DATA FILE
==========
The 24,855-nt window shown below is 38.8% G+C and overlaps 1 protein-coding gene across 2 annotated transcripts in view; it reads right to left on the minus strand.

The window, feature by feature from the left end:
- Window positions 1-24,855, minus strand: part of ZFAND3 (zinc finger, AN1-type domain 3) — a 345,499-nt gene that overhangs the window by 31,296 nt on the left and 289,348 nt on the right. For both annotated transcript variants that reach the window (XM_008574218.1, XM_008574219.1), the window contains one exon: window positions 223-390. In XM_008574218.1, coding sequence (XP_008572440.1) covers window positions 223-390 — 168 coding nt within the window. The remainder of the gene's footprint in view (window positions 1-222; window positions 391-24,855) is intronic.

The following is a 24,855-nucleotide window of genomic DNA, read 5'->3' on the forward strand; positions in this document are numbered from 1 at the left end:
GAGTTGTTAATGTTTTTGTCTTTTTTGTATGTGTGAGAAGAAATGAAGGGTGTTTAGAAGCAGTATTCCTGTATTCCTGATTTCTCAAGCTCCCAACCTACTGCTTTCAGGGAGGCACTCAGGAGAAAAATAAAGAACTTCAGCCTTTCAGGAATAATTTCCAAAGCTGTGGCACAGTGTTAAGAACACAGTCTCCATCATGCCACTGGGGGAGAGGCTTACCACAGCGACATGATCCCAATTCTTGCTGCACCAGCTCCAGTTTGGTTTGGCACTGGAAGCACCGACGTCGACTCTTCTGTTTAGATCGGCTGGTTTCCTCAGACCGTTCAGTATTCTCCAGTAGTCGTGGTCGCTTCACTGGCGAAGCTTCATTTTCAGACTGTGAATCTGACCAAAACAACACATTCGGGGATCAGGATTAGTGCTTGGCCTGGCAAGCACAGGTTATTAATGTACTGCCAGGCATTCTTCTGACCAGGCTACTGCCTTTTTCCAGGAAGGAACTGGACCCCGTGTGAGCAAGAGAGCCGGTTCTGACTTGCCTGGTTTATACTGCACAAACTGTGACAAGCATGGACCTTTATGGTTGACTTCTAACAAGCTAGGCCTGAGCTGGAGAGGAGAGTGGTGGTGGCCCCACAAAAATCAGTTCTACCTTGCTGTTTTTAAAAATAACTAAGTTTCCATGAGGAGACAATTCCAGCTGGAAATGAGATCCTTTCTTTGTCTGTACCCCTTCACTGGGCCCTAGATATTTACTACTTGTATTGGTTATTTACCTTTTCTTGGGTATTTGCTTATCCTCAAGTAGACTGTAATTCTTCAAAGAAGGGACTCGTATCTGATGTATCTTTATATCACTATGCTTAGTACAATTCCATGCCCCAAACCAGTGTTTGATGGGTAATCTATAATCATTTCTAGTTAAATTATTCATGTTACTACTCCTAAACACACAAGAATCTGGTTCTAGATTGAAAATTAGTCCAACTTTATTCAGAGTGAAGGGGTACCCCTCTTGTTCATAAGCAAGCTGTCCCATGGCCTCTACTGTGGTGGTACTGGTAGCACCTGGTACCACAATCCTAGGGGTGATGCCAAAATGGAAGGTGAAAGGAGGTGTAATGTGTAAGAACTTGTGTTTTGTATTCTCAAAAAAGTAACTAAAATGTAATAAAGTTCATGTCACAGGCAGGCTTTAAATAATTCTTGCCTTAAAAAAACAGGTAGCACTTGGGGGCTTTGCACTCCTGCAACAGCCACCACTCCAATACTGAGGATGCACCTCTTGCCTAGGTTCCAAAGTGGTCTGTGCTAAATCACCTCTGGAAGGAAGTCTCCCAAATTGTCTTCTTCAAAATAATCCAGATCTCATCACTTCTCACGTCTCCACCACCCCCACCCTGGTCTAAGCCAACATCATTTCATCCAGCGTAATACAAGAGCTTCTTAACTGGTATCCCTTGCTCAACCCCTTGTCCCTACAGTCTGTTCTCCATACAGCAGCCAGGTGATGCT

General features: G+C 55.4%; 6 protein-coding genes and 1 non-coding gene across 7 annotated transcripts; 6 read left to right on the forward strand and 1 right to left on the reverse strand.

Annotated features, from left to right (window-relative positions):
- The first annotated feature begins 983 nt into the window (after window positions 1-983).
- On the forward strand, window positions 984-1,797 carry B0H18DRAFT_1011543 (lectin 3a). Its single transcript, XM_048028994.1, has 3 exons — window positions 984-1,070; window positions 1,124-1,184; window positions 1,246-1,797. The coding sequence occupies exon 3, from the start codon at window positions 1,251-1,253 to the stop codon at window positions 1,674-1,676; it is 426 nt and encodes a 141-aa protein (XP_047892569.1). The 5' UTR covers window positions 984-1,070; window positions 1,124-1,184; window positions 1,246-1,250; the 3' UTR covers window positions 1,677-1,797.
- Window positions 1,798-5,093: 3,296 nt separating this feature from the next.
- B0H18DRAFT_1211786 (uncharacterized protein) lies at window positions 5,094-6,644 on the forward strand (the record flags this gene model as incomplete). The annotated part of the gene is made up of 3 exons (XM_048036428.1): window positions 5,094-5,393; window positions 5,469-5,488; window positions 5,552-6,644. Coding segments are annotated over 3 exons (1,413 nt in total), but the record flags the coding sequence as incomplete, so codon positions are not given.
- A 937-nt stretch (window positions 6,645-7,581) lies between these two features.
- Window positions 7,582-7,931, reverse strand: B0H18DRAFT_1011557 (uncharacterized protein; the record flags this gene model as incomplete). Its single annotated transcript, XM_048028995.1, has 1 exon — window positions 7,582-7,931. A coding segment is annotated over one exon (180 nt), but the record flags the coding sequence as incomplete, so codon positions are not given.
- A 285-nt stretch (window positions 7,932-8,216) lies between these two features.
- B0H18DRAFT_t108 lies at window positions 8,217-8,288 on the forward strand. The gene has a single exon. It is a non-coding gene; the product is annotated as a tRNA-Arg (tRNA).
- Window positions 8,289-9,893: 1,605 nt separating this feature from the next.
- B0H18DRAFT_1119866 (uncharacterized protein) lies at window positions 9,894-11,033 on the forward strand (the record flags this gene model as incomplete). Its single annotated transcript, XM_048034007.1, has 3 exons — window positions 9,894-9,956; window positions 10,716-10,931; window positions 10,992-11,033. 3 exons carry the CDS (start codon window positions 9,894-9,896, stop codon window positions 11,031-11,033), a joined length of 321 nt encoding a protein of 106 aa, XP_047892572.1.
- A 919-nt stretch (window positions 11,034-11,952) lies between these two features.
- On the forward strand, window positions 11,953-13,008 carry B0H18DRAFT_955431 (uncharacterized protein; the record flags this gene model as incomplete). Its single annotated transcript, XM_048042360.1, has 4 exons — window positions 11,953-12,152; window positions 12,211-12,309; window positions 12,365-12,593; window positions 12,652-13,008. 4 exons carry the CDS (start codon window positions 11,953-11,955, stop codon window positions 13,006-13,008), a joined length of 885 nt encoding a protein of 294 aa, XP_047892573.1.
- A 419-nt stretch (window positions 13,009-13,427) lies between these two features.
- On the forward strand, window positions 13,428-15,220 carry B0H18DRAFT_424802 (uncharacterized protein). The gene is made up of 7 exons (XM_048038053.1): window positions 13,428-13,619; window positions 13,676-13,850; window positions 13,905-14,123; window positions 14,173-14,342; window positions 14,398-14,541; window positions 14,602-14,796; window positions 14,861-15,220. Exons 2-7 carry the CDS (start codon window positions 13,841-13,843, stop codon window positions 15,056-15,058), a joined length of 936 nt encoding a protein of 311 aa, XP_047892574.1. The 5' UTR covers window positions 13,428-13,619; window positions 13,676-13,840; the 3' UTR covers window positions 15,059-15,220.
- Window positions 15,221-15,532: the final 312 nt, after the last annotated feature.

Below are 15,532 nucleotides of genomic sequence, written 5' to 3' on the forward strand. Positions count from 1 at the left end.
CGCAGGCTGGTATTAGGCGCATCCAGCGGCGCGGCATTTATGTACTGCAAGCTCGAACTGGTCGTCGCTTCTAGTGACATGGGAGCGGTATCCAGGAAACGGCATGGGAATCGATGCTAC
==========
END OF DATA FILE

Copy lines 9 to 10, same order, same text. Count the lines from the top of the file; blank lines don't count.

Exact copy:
- On the forward strand, window positions 984-1,797 carry B0H18DRAFT_1011543 (lectin 3a). Its single transcript, XM_048028994.1, has 3 exons — window positions 984-1,070; window positions 1,124-1,184; window positions 1,246-1,797. The coding sequence occupies exon 3, from the start codon at window positions 1,251-1,253 to the stop codon at window positions 1,674-1,676; it is 426 nt and encodes a 141-aa protein (XP_047892569.1). The 5' UTR covers window positions 984-1,070; window positions 1,124-1,184; window positions 1,246-1,250; the 3' UTR covers window positions 1,677-1,797.
- Window positions 1,798-5,093: 3,296 nt separating this feature from the next.